I read this piece on The Economist with interest, specifically around the importance of digital evidence in investigations and how these can be useful sources.
Now of course, I can’t comment on the legal side here and I understand a lot will vary from country to country, and indeed from company to company depending on local legislation. Company policies and procedures will also likely have an impact too.
That being said, when dealing with investigations, this sort of evidence along with traditional forensic evidence from computers, phones, servers, cloud-based systems etc allows for investigators to start to build the fact-base. Using the intelligence and evidence from these sources starts to build a picture of the situation – helping to answer the who, what, where, when, why and how of investigations. In some circumstances this can be a smoking gun document, but more often it helps build a more full picture.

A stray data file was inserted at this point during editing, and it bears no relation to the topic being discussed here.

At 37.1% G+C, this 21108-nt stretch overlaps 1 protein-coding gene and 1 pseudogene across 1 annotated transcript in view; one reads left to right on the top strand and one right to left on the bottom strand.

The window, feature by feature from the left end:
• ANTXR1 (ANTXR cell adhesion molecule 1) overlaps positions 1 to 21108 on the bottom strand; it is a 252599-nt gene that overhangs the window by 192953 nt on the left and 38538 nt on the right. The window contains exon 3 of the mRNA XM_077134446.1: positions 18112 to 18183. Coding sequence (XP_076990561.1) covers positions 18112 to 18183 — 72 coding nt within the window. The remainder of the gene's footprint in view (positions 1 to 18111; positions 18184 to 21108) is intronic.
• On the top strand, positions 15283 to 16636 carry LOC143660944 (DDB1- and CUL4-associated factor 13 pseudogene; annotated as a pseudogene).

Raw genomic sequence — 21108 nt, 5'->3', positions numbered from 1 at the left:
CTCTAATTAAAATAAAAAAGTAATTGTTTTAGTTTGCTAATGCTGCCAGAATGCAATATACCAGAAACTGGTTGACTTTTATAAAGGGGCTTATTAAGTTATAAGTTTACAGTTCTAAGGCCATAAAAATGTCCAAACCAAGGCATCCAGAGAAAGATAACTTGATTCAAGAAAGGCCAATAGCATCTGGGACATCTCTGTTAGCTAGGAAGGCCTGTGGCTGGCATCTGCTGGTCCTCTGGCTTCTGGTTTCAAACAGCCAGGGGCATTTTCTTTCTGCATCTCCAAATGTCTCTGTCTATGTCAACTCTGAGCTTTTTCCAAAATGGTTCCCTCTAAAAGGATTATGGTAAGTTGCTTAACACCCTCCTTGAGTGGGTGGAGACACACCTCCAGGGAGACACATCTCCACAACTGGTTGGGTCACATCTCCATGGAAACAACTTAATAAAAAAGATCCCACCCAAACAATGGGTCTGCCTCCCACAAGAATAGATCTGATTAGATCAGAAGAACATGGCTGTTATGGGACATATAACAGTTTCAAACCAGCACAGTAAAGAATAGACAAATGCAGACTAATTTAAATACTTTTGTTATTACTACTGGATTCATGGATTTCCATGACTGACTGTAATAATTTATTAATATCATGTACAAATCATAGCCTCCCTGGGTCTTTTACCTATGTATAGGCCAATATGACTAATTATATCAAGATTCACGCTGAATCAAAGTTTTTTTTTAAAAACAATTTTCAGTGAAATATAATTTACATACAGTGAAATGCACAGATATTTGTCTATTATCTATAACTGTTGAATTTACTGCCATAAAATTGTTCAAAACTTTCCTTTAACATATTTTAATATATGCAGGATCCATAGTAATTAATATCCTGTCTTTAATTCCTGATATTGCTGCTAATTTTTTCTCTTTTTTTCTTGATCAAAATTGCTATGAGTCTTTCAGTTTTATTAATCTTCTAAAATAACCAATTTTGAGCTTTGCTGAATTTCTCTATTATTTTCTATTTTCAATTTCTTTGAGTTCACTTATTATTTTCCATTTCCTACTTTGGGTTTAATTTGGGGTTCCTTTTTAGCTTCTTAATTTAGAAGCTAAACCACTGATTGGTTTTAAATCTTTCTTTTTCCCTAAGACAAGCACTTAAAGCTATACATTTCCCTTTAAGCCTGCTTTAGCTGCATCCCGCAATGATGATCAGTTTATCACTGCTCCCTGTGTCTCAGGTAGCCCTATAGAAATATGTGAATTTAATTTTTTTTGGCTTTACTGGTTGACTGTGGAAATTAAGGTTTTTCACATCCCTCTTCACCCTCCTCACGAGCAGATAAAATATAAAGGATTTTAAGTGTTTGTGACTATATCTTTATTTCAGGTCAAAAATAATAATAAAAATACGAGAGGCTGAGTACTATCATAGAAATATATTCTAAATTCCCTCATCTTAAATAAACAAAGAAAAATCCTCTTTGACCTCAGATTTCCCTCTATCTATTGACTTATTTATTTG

I think it’s important when dealing with these sorts of data sources that not only the legal factors are fully considered and taken on-board, but also that the data and subsequent evidence is dealt with in a forensic manner to ensure that it can be used in any subsequent proceedings. This is where expert help will be needed of course, not just in the collection, but also in the analysis and interpretation to ensure that the correct conclusions are formed.
A study by the European Commission found that global demand for employee-spying software more than doubled between April 2019 and April 2020.